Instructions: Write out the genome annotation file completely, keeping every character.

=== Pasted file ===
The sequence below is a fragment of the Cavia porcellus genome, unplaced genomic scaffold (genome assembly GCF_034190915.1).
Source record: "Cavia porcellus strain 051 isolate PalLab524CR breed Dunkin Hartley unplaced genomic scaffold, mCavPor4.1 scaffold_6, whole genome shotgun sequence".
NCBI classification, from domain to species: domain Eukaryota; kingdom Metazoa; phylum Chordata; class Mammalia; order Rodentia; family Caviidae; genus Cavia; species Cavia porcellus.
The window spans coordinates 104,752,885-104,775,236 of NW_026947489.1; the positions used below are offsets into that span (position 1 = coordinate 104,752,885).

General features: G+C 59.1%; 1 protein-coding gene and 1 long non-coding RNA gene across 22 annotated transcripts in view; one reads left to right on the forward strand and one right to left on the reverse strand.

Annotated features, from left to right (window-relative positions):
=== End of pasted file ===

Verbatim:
The sequence below is a fragment of the Cavia porcellus genome, unplaced genomic scaffold (genome assembly GCF_034190915.1).
Source record: "Cavia porcellus strain 051 isolate PalLab524CR breed Dunkin Hartley unplaced genomic scaffold, mCavPor4.1 scaffold_6, whole genome shotgun sequence".
NCBI classification, from domain to species: domain Eukaryota; kingdom Metazoa; phylum Chordata; class Mammalia; order Rodentia; family Caviidae; genus Cavia; species Cavia porcellus.
The window spans coordinates 104,752,885-104,775,236 of NW_026947489.1; the positions used below are offsets into that span (position 1 = coordinate 104,752,885).

General features: G+C 59.1%; 1 protein-coding gene and 1 long non-coding RNA gene across 22 annotated transcripts in view; one reads left to right on the forward strand and one right to left on the reverse strand.

Annotated features, from left to right (window-relative positions):